Dementia guide:

Providing dementia care to a loved one can be difficult and stressful. But it can be gratifying & rewarding with the correct assistance.

The support you need as a caregiver:
Especially if the individual with dementia is a partner, parent, or good friend, you may well not consider yourself a carer.

However, both you and the person with dementia will require assistance to cope with the symptoms and behaviour changes.

It is a smart idea to:

– Ensure that your GP has you listed as a caregiver.

– Ask for carer assessment.

– Discover if you qualify for carer benefits.

– Learn about courses that might be of use to you.

On the website of the Alzheimer’s Society, you may learn about local support services.

Get a carer’s assessment

You can get evaluated if you are caring for someone to find out what might make your life easier. It’s known as a carer’s assessment.

A carer assessment might suggest the following:

– Someone to take over nurturing so you can take a break.
– Learning in safe lifting techniques
– Assistance with shopping and housekeeping.
– Connecting you with community support organisations so you have people to talk to.

Any adult over the age of 18 may get a free carer assessment.

Learn more about caregiving assessments and how to apply for one.

Assisting someone with mundane activities

Many people with early-stage dementia are still able to participate fully in daily activities.

However, if symptoms worsen, the person may experience fear, stress, and anxiety due to their inability to focus, remember details, or follow discussions.

Supporting the individual in maintaining skills, capacities, and a vibrant social life is crucial. Additionally, it may improve how they feel about themselves.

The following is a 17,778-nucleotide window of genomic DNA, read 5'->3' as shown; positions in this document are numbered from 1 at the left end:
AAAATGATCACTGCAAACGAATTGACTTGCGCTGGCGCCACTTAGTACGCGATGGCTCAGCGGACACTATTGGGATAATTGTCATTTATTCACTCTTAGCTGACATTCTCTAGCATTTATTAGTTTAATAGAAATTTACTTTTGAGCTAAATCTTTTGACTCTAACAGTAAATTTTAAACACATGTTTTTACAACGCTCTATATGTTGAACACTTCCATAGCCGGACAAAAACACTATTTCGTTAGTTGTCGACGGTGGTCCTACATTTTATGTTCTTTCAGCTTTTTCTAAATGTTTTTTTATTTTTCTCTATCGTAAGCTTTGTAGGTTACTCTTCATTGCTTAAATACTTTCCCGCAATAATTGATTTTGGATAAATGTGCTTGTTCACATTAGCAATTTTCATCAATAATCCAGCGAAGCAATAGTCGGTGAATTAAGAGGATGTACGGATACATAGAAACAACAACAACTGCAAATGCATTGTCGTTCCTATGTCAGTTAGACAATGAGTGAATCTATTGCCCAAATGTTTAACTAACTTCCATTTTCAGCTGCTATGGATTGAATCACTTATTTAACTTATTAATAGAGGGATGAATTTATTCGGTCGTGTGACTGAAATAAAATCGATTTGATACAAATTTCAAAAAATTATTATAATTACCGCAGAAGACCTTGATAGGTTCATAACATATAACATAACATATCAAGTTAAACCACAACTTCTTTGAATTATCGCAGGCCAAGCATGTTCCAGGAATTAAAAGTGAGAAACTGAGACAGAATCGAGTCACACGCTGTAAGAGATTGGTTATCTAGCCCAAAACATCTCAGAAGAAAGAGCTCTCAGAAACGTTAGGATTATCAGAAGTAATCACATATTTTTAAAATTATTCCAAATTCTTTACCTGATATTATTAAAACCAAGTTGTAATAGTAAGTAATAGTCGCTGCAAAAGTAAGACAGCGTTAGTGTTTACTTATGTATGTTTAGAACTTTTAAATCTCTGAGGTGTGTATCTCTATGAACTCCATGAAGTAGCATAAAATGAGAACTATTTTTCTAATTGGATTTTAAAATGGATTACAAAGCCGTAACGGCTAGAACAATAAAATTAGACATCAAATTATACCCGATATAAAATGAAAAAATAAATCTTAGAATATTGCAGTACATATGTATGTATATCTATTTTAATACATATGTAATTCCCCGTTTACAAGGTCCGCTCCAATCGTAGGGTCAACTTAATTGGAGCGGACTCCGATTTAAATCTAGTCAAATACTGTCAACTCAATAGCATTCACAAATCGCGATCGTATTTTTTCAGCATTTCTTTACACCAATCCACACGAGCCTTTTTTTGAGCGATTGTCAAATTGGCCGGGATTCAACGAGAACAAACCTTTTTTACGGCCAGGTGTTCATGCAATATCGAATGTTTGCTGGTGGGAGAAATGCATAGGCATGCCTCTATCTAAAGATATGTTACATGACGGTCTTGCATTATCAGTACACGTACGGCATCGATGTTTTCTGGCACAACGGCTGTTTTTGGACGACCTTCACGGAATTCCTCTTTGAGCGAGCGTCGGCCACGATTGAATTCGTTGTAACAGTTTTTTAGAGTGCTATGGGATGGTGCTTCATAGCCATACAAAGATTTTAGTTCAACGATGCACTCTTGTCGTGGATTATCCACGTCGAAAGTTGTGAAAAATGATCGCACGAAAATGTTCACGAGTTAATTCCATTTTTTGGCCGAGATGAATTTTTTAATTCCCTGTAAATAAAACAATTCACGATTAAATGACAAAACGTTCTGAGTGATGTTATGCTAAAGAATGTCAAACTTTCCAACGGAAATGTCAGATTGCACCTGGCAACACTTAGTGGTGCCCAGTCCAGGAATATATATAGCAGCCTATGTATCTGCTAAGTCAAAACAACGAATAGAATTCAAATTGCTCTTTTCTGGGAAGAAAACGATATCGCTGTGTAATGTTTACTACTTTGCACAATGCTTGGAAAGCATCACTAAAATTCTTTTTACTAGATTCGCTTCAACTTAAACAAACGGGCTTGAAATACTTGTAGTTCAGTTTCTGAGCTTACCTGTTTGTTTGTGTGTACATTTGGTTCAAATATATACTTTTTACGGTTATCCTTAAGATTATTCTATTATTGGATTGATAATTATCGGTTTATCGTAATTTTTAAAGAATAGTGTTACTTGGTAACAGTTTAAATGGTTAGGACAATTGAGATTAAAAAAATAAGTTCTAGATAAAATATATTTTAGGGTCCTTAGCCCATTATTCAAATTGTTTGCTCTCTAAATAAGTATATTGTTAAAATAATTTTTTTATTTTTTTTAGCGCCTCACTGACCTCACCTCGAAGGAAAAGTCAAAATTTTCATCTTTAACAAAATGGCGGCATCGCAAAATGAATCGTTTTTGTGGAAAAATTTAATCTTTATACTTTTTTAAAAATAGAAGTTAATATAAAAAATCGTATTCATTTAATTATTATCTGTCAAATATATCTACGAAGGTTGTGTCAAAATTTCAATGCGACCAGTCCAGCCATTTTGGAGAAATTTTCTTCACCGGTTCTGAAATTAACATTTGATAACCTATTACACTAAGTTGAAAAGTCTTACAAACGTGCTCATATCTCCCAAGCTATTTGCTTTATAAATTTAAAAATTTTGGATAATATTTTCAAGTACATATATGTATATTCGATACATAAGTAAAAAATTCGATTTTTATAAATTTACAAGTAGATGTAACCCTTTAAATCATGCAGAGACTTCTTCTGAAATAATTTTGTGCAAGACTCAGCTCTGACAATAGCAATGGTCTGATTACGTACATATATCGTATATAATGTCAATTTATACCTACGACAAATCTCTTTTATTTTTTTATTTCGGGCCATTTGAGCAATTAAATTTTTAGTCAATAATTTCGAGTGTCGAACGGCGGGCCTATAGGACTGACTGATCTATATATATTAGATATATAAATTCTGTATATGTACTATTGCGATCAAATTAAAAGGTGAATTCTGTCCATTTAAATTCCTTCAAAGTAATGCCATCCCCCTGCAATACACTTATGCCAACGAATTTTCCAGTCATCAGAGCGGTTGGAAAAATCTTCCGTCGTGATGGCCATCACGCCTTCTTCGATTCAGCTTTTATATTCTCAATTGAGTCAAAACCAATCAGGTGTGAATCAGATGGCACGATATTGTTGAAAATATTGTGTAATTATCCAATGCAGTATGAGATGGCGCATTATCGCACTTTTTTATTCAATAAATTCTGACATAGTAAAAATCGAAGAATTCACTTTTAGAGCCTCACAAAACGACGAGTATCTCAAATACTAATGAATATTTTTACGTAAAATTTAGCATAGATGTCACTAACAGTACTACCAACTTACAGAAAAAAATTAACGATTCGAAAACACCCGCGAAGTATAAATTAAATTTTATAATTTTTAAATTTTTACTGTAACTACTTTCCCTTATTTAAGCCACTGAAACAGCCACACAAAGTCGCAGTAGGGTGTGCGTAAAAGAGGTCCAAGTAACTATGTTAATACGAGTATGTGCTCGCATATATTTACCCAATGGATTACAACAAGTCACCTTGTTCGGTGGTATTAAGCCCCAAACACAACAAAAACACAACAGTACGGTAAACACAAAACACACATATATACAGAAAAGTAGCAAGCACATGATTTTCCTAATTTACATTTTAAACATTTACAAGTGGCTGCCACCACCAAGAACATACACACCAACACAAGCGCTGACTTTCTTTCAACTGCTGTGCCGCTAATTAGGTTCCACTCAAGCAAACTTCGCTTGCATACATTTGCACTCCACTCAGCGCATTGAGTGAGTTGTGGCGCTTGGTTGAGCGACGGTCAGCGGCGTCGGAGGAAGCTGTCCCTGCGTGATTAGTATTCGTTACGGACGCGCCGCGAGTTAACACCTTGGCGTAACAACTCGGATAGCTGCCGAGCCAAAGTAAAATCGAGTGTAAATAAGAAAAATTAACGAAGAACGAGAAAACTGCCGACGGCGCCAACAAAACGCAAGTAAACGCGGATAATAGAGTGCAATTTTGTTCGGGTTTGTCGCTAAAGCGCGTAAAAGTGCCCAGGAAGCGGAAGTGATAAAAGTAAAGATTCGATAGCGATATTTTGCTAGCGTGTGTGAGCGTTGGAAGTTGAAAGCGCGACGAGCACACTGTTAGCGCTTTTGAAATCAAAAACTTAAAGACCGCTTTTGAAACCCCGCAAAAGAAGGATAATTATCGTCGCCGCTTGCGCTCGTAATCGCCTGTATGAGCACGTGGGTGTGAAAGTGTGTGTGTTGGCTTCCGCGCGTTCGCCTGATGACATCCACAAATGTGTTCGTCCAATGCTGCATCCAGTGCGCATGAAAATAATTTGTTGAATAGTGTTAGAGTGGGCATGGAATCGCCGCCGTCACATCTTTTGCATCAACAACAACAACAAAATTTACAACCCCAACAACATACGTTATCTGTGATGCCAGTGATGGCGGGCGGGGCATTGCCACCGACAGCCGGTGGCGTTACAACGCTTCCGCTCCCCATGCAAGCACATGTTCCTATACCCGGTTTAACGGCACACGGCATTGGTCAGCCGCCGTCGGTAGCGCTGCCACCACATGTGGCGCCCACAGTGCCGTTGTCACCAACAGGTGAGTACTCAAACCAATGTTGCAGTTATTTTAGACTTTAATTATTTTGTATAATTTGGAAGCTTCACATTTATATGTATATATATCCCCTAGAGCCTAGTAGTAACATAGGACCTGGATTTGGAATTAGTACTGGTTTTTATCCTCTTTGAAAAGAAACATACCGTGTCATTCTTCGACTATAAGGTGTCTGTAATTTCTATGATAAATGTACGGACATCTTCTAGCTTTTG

How you can assist

Let the person help with everyday tasks, such as:
– Shopping
– Preparing the meal
– Setting up the table

– Walking the dog for to outside

A person can employ memory aids throughout the house to help them recall where items are.

You could, for instance, attach labels and signage to the doors, drawers, and cabinets.

Learn more about creating a dementia-friendly environment in your home.

You’ll probably find that you need to adjust how you speak and listen to the person you care for because dementia affects how a person communicates.

Learn more about how to interact with a person who has dementia.


Assistance with drinking and eating

Everybody’s healthy lifestyle should include eating a nutritious, balanced diet.

Because they are unaware of their thirst, people with dementia may not drink enough.

They run the risk of:
Headaches, Constipation, and Urinary Tract Infections (UTIs)

These can exacerbate dementia symptoms by increasing confusion.

Typical issues with food include:

– Unable to identify foods
– Forgetting their favourite foods and beverages
– Spitting out or refusing to eat
– Requesting unusual food pairings

These behaviours might occur for a variety of causes, including disorientation, mouth pain brought on by sensitive gums or poorly fitting dentures, or difficulties swallowing (dysphagia).


How you can assist

If possible, let the person help with dinner preparation.

To make mealtimes less stressful, try these suggestions:

Allot sufficient time for meals

Offer them stuff you know they’ll enjoy in smaller portions and be ready for changes in their dietary preferences. Try sweeter or bolder flavours.

If the person has trouble using silverware, give them finger food.

Offer liquids in an accessible, clear glass or colored cup.